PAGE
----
so there often were veggies served Gram or some
        relative had grown. There probably was an unspoken
        Vegetable War of the Relatives going on. Anyway, "ca
        coots" were my favorite. And we always had either
        "minestra" or "ensalade" - sometimes both. Salad, not
        cold either, was eaten after the pasta course. When I
        was very small I didn't even know there were other
        dressings besides oil and vinegar! We ate lots of
        bread with lots of butter. We used paper napkins.
        All the women really wore aprons in the kitchen. Gram
        wore one she'd made with fabric leftover from Aunt
        Rosie's kitchen curtains. Aunt Rosie wore red nail
        polish and gave kid haircuts, including mine. The
        grownups smoked non-stop and probably a few of the
        kids did too. Grownups spoke Italian half the time.
        Kids spoke English all of the time. The grownups
        wouldn't let us learn Italian 'cause they didn't want
        us to know what they were talking about. We did
        manage to figure out the swear words though. Nobody
        ate in the dining room. As you know, it was for
        Christmas, Easter, and Thanksgiving. You ate in the
        kitchen, in shifts, and at Aunt Rosie's the dishes
        were made of this new plastic called Melmac. They
        threw easily and were guaranteed not to break - great
        for fights. Dishes got washed continually 'cause
        nobody had that many dishes as there were people
        there. After dinner Gram would be tired, so she'd go
        sit down in the living room to watch her favorite TV
        show - Sunday night wrestling! I can still see tiny,
        little Gram ease into her rocking chair, light up a
        Panatela cigar, take a deep puff, exhale, then lean
        her head back and watch Gorgeous George wrestle. Yep,
        it was a good time to grow up.



        --- "Spizzirri, Frank" <FSpizzirri@...>
        wrote:
        > Very funny...but up here in Canada we call sauce
        > "sugo"...never ever heard
        > it called gravy...
        >
        > -----Original Message-----
        > From: Fanny Nudo [mailto:fannynudo@...]
        > Sent: Monday, May 31, 2004 10:14 PM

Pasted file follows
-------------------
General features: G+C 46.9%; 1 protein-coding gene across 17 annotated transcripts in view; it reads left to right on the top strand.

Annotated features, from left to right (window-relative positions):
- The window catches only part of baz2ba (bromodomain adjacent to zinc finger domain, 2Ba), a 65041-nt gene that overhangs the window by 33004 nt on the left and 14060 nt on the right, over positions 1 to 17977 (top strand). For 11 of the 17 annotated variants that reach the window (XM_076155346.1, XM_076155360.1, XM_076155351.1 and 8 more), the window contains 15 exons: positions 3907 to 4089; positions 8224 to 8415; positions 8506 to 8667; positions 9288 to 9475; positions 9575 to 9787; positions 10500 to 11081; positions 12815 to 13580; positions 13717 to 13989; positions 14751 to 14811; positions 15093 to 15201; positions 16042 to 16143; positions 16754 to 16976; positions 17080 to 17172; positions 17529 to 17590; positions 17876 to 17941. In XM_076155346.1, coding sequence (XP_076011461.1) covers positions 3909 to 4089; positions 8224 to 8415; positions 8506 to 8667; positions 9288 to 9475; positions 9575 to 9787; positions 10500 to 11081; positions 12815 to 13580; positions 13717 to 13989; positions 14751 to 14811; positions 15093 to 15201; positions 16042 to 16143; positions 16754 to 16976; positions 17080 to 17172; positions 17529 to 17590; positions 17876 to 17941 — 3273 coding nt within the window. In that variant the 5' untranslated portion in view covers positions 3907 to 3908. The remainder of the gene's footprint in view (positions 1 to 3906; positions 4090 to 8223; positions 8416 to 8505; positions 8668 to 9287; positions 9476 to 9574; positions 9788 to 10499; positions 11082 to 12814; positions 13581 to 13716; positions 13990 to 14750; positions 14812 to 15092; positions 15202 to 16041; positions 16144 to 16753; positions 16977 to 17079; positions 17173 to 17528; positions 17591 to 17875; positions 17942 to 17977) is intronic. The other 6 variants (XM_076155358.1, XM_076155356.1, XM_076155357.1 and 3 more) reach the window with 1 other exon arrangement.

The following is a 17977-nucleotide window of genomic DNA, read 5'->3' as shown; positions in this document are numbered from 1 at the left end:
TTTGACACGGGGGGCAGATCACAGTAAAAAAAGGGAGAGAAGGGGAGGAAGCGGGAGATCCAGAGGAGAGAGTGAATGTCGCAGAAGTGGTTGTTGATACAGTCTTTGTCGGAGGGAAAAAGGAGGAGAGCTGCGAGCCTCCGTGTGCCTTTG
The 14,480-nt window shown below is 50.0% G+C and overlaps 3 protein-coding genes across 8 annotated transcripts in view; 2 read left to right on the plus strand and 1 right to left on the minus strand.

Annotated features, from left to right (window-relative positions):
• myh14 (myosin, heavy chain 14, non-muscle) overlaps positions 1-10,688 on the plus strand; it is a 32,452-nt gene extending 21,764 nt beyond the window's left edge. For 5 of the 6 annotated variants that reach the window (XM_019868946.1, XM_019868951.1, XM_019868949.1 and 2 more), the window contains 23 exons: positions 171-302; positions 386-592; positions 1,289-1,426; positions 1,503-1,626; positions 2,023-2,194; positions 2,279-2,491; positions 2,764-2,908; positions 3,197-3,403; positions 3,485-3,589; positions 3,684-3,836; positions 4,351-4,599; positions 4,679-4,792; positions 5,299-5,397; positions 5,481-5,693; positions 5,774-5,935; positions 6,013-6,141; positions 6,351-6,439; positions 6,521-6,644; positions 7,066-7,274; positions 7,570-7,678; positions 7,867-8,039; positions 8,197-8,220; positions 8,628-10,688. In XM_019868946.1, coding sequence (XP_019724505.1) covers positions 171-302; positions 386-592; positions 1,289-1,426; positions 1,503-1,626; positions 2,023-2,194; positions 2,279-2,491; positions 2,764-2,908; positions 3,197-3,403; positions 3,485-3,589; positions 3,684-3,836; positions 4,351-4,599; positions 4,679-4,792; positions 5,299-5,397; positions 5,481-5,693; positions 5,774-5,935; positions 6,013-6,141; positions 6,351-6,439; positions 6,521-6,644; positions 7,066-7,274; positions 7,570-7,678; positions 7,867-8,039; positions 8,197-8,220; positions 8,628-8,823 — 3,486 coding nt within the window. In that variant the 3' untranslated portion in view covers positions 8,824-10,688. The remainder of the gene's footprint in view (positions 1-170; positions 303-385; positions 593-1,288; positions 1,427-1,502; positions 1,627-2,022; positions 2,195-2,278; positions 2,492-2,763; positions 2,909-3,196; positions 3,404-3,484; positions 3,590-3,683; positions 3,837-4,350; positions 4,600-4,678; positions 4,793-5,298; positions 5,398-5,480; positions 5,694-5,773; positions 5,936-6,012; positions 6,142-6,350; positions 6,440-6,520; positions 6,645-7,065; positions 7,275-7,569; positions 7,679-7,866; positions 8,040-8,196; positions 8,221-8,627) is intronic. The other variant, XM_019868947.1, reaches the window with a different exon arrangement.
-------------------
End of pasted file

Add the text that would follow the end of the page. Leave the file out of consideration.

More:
> To: maranofamilies@yahoogroups.com
        > Subject: [maranofamilies] italians must read
        >
        >
        > i loved it, but hey, it's GRAVY, not sauce.
        >
        > =====
        > "I don't get tough with anyone, Mr. Gittes. My
        > lawyer does."
        >
        >
        >
        >
        > __________________________________
        > Do you Yahoo!?
        > Friends. Fun. Try the all-new Yahoo! Messenger.
        > http://messenger.yahoo.com/
        >
        >
        >
        >
        > Yahoo! Groups Links
        >
        >
        >
        >
        >
        >
        ***************************************************************************
        >
        > This message, including any attachments, is
        > privileged and may contain
        > confidential information intended only for the
        > person(s) named above. Any
        > other distribution, copying or disclosure is
        > strictly prohibited.
        > Communication by email is not a secure medium and,
        > as part of the
        > transmission process, this message may be copied to
        > servers operated by
        > third parties while in transit. Unless you advise
        > us to the contrary, by
        > accepting communications that may contain your
        > personal information from us
        > via email, you are deemed to provide your consent to
        > our transmission of the
        > contents of this message in this manner. If you do
        > not want to communicate
        > with us via email, please reply to this message with
        > the word UNSUBSCRIBE in
        > the subject line. If you are not the intended
        > recipient or have received
        > this message in error, please notify us immediately
        > by reply email and
        > permanently delete the original transmission from
        > us, including any
        > attachments, without making a copy.
        >
        ***************************************************************************
        >





        __________________________________
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        Friends. Fun. Try the all-new Yahoo! Messenger.
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      • Diane PATTERSON
        Rose, What a wonderful writer you are. You certainly brought back more memories for me. I am going to print this out and give it to my mom. Diane----
        Message 3 of 4 , Jun 1, 2004